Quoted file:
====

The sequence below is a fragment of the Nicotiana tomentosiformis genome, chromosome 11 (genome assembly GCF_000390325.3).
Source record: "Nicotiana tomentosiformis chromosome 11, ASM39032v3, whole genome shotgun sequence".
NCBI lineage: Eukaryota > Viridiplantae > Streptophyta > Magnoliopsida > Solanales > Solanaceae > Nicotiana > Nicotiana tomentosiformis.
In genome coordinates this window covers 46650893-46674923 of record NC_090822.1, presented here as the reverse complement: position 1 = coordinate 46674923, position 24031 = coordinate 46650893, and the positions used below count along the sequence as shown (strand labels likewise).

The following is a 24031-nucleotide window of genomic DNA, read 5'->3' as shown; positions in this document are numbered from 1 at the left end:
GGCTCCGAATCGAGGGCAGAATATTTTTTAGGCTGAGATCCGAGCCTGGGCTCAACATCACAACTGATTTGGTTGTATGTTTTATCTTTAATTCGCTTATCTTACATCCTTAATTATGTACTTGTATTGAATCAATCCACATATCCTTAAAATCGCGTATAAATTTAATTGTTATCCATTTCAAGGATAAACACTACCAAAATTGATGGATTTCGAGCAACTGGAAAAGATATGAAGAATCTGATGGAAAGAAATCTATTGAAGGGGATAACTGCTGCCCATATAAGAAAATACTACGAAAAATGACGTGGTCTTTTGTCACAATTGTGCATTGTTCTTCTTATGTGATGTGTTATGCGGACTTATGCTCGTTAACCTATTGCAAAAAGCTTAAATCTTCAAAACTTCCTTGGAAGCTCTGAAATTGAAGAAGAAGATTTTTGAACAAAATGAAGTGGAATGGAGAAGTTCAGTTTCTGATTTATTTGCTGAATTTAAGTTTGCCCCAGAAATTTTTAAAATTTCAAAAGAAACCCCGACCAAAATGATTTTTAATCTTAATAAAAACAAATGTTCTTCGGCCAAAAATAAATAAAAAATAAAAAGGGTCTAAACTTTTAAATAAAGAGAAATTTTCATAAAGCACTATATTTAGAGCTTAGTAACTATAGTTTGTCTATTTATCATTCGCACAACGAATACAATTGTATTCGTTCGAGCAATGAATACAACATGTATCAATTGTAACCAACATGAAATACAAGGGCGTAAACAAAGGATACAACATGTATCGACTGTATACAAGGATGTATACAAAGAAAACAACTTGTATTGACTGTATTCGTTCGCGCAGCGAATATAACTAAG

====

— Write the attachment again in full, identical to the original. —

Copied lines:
The sequence below is a fragment of the Nicotiana tomentosiformis genome, chromosome 11 (genome assembly GCF_000390325.3).
Source record: "Nicotiana tomentosiformis chromosome 11, ASM39032v3, whole genome shotgun sequence".
NCBI lineage: Eukaryota > Viridiplantae > Streptophyta > Magnoliopsida > Solanales > Solanaceae > Nicotiana > Nicotiana tomentosiformis.
In genome coordinates this window covers 46650893-46674923 of record NC_090822.1, presented here as the reverse complement: position 1 = coordinate 46674923, position 24031 = coordinate 46650893, and the positions used below count along the sequence as shown (strand labels likewise).

The following is a 24031-nucleotide window of genomic DNA, read 5'->3' as shown; positions in this document are numbered from 1 at the left end:
GGCTCCGAATCGAGGGCAGAATATTTTTTAGGCTGAGATCCGAGCCTGGGCTCAACATCACAACTGATTTGGTTGTATGTTTTATCTTTAATTCGCTTATCTTACATCCTTAATTATGTACTTGTATTGAATCAATCCACATATCCTTAAAATCGCGTATAAATTTAATTGTTATCCATTTCAAGGATAAACACTACCAAAATTGATGGATTTCGAGCAACTGGAAAAGATATGAAGAATCTGATGGAAAGAAATCTATTGAAGGGGATAACTGCTGCCCATATAAGAAAATACTACGAAAAATGACGTGGTCTTTTGTCACAATTGTGCATTGTTCTTCTTATGTGATGTGTTATGCGGACTTATGCTCGTTAACCTATTGCAAAAAGCTTAAATCTTCAAAACTTCCTTGGAAGCTCTGAAATTGAAGAAGAAGATTTTTGAACAAAATGAAGTGGAATGGAGAAGTTCAGTTTCTGATTTATTTGCTGAATTTAAGTTTGCCCCAGAAATTTTTAAAATTTCAAAAGAAACCCCGACCAAAATGATTTTTAATCTTAATAAAAACAAATGTTCTTCGGCCAAAAATAAATAAAAAATAAAAAGGGTCTAAACTTTTAAATAAAGAGAAATTTTCATAAAGCACTATATTTAGAGCTTAGTAACTATAGTTTGTCTATTTATCATTCGCACAACGAATACAATTGTATTCGTTCGAGCAATGAATACAACATGTATCAATTGTAACCAACATGAAATACAAGGGCGTAAACAAAGGATACAACATGTATCGACTGTATACAAGGATGTATACAAAGAAAACAACTTGTATTGACTGTATTCGTTCGCGCAGCGAATATAACTAAG